Joe Conason's Journal

Rush Limbaugh gets cut down to size, Brit Hume claims credit for the midterm elections and David Horowitz is (surprise!) really angry.


Salon Staff
November 22, 2002 2:57AM (UTC)

More like McCain
Tom Daschle deserves sympathy if his family is being threatened by talk radio listeners -- or by anyone else. Over the past year or so, Daschle has endured anthrax attacks, conservative advertising that paired him with Saddam Hussein, and finally a concerted, successful effort to defeat his Senate Democrats. The gentle, decent Air Force veteran's frustration must be considerable, particularly in the face of frequent attacks on his patriotism by a chicken-hawk like Rush Limbaugh (who infamously beat the Vietnam draft due to a boil on his butt, or his family's political influence, or possibly both). Yet it's hard to imagine what the Senate leader expected to accomplish by complaining about Limbaugh and his audience.

I don't agree with Howard Kurtz's observation that Limbaugh merely "pokes fun" at Democrats on issues of "policy." The talk jock attacks liberals and Democrats with as much bile as ever, and talks about personalities at least as much as policy. If he is now considered "mainstream," as Kurtz puts it, that's only because the mainstream media has moved sharply to the right.

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All that Daschle's public complaint achieved, however, was to elevate Limbaugh. Despite grandiose claims that he represents the American mainstream, Limbaugh's extreme viewpoint is still shared by a minority; and despite his worst daily efforts, the candidates he approves have been defeated at the polls repeatedly during the past decade.

Blaming Limbaugh or talk radio for the Democratic midterm losses is pointless. Besides, Brit Hume wants to claim credit for Fox News. Last Tuesday he told Imus, "It was because of our coverage that it all happened. We've become so influential now that people watch us and they take their electoral cues from us. No one should doubt the influence of Fox News in these matters." (Of course, Hume must have been kidding, because we know that his boss Roger Ailes is running a fair, nonpartisan network.) They're all part of the political environment, they're not going away and they aren't going to change. Instead of wishing that Limbaugh and Fox News would behave better, liberals need to develop their own media alternatives that are just as aggressive.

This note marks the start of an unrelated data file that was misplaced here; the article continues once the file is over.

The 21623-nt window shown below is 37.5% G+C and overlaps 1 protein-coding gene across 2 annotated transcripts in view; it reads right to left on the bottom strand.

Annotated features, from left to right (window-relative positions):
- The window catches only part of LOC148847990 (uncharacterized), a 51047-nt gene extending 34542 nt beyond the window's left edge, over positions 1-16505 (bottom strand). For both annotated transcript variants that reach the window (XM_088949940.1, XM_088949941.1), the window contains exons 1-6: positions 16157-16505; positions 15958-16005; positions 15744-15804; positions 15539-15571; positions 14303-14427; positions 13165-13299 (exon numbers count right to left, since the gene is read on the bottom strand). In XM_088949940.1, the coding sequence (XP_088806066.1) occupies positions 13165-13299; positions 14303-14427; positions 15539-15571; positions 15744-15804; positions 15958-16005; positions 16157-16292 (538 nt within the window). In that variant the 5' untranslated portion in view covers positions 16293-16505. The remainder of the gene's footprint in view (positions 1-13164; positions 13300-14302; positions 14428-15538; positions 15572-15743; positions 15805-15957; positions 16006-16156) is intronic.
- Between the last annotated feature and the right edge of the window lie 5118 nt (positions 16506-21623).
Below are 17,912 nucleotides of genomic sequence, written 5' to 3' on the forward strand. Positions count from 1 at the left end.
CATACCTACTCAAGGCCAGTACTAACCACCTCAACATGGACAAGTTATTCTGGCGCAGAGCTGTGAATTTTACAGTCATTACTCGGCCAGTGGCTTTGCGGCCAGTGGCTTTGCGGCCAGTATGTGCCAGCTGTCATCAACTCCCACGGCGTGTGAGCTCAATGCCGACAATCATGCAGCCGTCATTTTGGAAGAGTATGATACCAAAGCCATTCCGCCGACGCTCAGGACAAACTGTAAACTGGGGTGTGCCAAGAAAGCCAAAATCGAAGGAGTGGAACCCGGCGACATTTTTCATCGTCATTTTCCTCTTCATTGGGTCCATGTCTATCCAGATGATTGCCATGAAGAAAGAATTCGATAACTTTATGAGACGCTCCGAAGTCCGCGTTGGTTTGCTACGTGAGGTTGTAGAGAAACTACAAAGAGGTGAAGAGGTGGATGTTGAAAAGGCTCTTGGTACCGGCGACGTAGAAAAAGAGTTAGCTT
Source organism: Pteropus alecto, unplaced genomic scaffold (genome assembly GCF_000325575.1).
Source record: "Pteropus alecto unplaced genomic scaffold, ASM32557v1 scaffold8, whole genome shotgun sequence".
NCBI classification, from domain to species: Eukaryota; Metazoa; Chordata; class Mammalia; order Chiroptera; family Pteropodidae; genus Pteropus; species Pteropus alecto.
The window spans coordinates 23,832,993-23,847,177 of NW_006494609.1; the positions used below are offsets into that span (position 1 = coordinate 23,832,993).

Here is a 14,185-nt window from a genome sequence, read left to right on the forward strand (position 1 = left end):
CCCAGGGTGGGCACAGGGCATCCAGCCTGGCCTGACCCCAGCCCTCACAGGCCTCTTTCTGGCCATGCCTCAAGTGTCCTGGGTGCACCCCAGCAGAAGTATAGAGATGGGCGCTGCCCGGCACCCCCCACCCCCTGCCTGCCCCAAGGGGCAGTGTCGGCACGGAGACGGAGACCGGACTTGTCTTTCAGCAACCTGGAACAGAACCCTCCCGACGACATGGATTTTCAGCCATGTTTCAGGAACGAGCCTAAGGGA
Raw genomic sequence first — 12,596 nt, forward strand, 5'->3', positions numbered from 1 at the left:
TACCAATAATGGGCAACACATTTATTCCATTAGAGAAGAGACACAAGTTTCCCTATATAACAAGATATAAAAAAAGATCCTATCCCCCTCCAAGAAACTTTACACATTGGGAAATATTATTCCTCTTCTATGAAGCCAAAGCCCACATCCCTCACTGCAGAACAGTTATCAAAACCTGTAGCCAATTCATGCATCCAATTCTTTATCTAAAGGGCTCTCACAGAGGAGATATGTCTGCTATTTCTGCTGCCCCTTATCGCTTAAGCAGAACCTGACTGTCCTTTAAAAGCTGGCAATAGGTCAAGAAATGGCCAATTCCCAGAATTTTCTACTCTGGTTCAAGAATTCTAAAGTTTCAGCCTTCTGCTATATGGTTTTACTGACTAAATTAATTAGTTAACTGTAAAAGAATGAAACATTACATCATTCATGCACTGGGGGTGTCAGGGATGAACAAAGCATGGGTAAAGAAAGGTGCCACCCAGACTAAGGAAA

As for Daschle, he waited too long to respond to the assaults on his character. He should have hit back sooner and much harder -- as John Kerry did in defense of the South Dakotan many months ago. As for Limbaugh, the best attitude to adopt is the tough insouciance of John McCain, target of El Rushbo's nastiness for many years now. McCain told a radio interviewer today that he considers Limbaugh "entertaining." The Arizonan told a host on Limbaugh's outlet in Phoenix: "I view him like I view a circus clown."

Fun with Horowitz
It would be an onerous chore to respond to David Horowitz, except that he always makes me laugh. Today's headline message on his Web site calls me a "liar" because I wrote that he defames opponents as traitors and liberals as communists, while letting certain conservative anti-warriors slide.

Here's the funny bit: To prove that he does attack right-wingers, Horowitz announces that he is "at war with Justin Raimondo," a libertarian antiwar activist. By "war," Horowitz evidently means an exchange of hissing e-mails and blog items, like in this sample salvo: "From the subtext of Raimondo's text and the tenor of his obsession, I would also guess that he is jealous of the fact that I am better known than he is and that I receive more support. Tough."

But it only proves my case. Raimondo is no conservative, and in fact despises Republicans -- as does Pat Buchanan, who Horowitz also says he has attacked.

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Horowitz does claim, however, to have "taken pains to explain that the term Fifth Column left refers specifically to those who regard America as 'the Great Satan' and proclaim themselves to be in solidarity with the terrorists." Really? A worried citizen who then clicks on "Fifth Column" will discover screeds against National Public Radio; Barbra Streisand and other celebrities; various professors of Mideast studies; the city council of Ithaca, N.Y.; AFL-CIO political organizer Steve Rosenthal; and so on.

The Horowitz style doesn't allow facts to determine who gets smeared or how. Consider the rabid remarks posted about Nancy Pelosi by one of Horowitz's pet pit-bulls: "If the likely Republican Speaker becomes Gingrich disciple Tom DeLay, called by Democrats 'the Hammer,' how long will it take before people nickname Pelosi 'the Hammer and Sickle'?" Her well-known opposition to China's human rights violations is described in the same article as "a fig leaf against accusations of being closer to red than red-white-and-blue."
[1:53 p.m. PST, Nov. 21, 2002]

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